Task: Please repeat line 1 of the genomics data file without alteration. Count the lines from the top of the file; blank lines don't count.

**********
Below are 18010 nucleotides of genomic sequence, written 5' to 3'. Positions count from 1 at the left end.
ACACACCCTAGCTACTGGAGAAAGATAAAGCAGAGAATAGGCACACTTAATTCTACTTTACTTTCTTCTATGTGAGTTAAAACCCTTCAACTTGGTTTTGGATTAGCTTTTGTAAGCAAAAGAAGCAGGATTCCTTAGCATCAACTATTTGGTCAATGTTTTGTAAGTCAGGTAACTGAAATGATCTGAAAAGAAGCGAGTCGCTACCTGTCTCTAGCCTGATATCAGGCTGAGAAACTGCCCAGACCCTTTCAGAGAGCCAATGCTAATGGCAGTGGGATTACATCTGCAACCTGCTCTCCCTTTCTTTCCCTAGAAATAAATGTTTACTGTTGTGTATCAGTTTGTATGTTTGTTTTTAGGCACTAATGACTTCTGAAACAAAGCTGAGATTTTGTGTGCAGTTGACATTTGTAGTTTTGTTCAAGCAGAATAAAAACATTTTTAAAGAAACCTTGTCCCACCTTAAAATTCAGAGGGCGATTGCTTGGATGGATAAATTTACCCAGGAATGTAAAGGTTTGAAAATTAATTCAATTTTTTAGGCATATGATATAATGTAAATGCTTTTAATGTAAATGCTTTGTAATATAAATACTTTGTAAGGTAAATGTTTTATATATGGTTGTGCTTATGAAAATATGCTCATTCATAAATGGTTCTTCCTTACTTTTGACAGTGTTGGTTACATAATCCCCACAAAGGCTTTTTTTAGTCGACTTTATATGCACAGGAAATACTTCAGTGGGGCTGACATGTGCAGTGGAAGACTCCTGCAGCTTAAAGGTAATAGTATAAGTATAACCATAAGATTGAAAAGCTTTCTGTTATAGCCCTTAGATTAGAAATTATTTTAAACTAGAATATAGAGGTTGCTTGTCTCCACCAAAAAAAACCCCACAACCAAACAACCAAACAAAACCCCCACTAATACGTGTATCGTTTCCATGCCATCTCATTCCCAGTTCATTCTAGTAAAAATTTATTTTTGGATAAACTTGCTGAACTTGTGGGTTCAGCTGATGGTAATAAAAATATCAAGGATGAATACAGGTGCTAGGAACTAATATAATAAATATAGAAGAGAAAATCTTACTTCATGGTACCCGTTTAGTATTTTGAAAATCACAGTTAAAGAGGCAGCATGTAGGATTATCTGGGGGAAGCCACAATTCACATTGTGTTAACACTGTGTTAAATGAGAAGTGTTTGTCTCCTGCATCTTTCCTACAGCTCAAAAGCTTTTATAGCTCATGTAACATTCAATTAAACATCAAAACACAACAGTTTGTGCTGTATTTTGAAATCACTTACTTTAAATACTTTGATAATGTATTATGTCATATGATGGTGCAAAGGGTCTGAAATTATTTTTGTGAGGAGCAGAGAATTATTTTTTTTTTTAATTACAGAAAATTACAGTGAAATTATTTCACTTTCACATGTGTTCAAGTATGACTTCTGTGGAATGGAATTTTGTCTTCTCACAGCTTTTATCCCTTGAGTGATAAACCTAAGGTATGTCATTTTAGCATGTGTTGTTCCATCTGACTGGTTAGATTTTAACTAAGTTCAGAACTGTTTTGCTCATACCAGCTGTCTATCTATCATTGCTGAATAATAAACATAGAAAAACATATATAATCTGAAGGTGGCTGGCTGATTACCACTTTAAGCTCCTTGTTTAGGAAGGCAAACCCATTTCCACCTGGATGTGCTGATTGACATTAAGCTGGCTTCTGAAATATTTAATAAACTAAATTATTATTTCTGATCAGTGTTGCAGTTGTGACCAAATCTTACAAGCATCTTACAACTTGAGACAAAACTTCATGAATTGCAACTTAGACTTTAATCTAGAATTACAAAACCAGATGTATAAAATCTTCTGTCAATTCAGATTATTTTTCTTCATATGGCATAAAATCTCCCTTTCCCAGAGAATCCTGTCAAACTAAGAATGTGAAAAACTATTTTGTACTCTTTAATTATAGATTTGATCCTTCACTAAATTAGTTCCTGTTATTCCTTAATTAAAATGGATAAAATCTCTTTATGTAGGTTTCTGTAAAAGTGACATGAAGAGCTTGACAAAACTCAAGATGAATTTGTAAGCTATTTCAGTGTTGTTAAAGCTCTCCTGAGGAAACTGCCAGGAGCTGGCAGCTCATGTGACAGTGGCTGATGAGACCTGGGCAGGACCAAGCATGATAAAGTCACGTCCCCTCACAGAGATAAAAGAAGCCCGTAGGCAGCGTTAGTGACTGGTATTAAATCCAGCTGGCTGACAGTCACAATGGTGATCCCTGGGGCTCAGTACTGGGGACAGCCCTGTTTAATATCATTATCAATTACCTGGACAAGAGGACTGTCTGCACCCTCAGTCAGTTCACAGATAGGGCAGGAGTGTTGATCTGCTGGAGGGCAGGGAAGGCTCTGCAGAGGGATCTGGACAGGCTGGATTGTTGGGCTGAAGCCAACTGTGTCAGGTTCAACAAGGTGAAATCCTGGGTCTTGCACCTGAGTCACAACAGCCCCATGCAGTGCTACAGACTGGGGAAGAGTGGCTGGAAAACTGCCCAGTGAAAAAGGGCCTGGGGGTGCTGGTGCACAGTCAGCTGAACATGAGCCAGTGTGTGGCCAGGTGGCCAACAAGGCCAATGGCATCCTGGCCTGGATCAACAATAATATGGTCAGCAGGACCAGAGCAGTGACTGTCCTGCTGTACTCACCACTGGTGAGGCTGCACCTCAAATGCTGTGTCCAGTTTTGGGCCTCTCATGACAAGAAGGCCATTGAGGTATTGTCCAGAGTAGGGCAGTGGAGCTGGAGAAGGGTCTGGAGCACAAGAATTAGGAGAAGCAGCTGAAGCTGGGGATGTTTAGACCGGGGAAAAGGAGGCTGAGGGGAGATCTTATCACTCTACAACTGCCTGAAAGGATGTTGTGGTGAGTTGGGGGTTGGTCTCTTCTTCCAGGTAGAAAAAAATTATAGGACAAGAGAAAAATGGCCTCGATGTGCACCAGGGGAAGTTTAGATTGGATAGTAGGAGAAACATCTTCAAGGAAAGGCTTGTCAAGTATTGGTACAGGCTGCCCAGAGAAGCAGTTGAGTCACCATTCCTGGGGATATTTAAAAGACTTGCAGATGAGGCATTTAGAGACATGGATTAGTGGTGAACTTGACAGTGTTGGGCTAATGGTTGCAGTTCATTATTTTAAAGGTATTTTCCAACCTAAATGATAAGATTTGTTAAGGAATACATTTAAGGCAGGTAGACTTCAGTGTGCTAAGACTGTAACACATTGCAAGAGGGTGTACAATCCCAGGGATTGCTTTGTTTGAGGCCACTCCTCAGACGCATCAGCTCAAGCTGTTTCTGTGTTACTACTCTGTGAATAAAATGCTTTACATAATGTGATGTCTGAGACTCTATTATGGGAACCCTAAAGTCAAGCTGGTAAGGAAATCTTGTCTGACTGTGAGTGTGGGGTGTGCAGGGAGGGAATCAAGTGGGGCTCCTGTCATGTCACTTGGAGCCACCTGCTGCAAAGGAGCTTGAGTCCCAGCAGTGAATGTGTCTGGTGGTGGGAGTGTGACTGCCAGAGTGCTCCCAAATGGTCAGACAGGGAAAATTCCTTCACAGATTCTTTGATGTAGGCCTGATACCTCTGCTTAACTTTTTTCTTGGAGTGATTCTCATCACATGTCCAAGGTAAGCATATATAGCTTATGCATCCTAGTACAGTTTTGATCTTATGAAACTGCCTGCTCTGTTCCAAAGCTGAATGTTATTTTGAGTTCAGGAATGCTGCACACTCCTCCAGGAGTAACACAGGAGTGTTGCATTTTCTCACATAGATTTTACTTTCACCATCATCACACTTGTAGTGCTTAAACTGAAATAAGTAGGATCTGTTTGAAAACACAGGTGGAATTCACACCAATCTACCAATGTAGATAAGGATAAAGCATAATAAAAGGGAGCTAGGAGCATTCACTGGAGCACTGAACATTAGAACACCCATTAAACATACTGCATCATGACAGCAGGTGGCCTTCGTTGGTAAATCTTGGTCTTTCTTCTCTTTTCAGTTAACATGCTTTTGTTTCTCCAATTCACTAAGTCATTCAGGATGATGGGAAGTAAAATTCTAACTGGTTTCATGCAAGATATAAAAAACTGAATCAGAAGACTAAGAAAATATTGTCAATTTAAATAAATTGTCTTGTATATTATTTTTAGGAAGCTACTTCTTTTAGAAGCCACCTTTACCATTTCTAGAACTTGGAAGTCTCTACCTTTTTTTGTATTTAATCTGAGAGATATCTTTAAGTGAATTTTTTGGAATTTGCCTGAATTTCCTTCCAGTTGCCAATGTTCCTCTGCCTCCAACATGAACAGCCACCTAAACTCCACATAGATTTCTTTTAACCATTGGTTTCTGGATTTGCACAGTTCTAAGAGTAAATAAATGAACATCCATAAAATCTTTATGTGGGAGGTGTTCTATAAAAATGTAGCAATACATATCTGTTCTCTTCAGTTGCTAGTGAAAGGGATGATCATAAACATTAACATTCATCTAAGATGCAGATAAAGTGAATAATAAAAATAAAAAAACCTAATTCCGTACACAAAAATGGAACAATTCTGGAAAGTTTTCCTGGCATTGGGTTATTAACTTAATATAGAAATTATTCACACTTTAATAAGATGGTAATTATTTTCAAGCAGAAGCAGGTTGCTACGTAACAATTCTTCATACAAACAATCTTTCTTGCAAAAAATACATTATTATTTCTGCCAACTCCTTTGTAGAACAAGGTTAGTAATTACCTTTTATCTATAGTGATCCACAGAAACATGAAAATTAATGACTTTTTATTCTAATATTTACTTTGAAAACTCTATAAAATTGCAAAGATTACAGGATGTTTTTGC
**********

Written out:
Below are 18010 nucleotides of genomic sequence, written 5' to 3'. Positions count from 1 at the left end.